One of the lions in the Boston Public Library stairwell. Some of the murals the “four great expressions of the human mind” (it takes 8 of them) in the background. Remember, you can click on any picture to magnify.
Our first day in Boston started in Trinity Church, where we learned a lot about stained glass window art in early America and saw windows from five different artists working just after the civil war. One was John La Farge who was a major influence on Tiffany.
Sue in Trinity Church.
Next was the public library with its famous reading room and murals. We saw the ones illustrating the four great expressions of the human mind, as interpreted in a classical Greek setting, in the main stair hall. The ones about religion in the Sargent gallery caused a bit of a stir back in the day. Finally was the quest for the grail in the Abbey room. I did snap pictures of these, but you can see them better on the internet. My favorite room was the quest for the grail which is also here. We both really enjoyed the church and library.
Public library stairhall to the second floor, viewed just after coming in from the street.
The great reading room up on the second floor. Can you see Sue midway back, clear to the left?
I looked around in the Old South Church while Sue looked in some of the nearby shops, then we both walked to the Boston Gardens and Commons and spent some time there before calling hopping an Uber back to the hotel.
Abbey room, named after the painter of the murals. The Sir Galahad kneels before the golden tree in the one viewed straight on.
Our second day was spent in the huge Museum of Fine Arts (MFA), which was open 10 to 10 on Wednesday. There was certainly plenty to see, and our ticket was good for a second day. Our third day was at the Isabella Stewart Gardiner Museum. Isabella was a collector and set out to make her own museum in a house she designed like a Venice palace. Sue really liked it, while her collection did not do much for me. The fourth day was back to the MFA, again open from 10 to 10, where we used up most of that time. I think we’ve seen most of what we were interested in there, but will be ready for another visit by the time we get around to Boston again.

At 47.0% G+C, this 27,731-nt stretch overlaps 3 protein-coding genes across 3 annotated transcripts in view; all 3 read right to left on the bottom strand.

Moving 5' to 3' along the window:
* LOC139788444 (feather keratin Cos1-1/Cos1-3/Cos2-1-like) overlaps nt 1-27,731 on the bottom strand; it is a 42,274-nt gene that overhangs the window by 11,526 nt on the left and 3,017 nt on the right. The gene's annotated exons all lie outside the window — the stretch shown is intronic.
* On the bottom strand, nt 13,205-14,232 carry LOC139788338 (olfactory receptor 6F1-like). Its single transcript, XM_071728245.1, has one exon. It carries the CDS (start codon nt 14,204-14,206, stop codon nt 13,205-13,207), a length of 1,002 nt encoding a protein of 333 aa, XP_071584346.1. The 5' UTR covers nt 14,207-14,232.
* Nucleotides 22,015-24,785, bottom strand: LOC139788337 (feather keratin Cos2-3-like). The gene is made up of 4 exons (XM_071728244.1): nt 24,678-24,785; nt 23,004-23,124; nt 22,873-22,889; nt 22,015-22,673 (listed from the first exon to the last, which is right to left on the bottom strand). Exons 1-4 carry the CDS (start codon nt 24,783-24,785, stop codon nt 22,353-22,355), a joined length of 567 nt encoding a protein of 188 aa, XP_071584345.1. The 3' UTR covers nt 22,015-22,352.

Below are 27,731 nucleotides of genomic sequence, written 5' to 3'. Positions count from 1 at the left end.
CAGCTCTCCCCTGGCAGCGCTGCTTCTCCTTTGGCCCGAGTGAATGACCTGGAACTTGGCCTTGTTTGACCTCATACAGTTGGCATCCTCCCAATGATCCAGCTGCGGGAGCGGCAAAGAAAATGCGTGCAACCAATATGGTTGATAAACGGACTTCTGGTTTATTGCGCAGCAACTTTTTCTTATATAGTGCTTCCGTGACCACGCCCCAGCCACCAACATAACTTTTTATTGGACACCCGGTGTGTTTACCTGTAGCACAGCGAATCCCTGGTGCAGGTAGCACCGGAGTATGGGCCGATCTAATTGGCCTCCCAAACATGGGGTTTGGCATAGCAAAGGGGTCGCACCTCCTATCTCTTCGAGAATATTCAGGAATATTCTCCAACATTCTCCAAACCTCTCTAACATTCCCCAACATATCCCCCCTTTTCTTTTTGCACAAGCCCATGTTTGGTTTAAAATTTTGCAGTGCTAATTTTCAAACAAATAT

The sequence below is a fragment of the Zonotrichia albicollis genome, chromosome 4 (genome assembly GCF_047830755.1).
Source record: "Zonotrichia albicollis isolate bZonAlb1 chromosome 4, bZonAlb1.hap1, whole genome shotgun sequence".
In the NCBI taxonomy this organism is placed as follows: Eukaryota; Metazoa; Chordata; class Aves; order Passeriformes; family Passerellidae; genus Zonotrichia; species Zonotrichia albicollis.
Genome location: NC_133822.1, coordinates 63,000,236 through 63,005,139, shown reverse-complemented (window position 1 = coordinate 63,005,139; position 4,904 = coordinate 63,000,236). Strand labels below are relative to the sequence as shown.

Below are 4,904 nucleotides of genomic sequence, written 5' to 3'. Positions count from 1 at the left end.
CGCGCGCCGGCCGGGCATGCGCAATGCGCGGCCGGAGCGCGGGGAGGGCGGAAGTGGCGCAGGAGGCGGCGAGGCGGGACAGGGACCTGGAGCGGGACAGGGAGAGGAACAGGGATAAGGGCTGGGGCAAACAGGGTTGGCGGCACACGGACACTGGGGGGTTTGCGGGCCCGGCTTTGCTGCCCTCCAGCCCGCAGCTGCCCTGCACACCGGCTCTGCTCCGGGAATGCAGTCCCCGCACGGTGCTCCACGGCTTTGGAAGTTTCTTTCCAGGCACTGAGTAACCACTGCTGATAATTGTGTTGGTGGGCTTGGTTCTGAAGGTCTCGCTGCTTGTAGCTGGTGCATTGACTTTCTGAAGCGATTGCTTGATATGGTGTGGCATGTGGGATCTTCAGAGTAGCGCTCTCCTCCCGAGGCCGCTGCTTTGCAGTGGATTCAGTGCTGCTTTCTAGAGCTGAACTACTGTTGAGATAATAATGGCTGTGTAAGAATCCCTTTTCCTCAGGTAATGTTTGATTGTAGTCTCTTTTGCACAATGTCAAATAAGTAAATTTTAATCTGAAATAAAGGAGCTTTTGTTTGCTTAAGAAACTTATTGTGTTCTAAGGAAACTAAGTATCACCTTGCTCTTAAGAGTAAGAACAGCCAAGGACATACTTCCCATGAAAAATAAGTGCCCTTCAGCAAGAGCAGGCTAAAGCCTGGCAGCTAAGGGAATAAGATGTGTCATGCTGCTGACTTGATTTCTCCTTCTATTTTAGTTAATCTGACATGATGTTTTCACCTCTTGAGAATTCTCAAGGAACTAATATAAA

Could it have been like this? Moses, to left, calling down the plague of hail and fire on Pharaoh, to the right. I fear the buildings were really not that grand. The storm, on the other hand…
The MFA had a number of pictures about myths, old stories and events from history. Many of these things I’ve known about most of my life and imagined how they might appear. It’s really interesting to see how someone else from another place and time and often with a better imagination saw them.
In a more lighthearted vein, two paintings illustrated the dangers of travel. The other had a family in a cart crossing a raging stream on a high, collapsing bridge.
The last day in Boston, Saturday, was for house museums and old Boston history. We woke up to rain and a prediction of more all day. By the time we got out of the Uber car at the Otis house, our first one, it was really coming down. We got out at what we thought was the entrance, but it turned out to be over along the side near the back. We got a lot more rain than we bargained for. The Otis tour was just OK, and a call to the next house told us that visitors wait outside until the tour starts, so we called off further house tours.
The largest of four restaurants in the MFA. Tree to right made all from glass.
We gave up, asked where the big bad mall, the one with an Apple store (and enclosed of course), was located and off we went. Sue shopped about a little, and I saw a handy new electronic device for my car. Checking on the internet it is still not as easy to install and use as a toaster, but when that day comes I’ll get one. Sue found a place to get her nails done, so at least we accomplished something.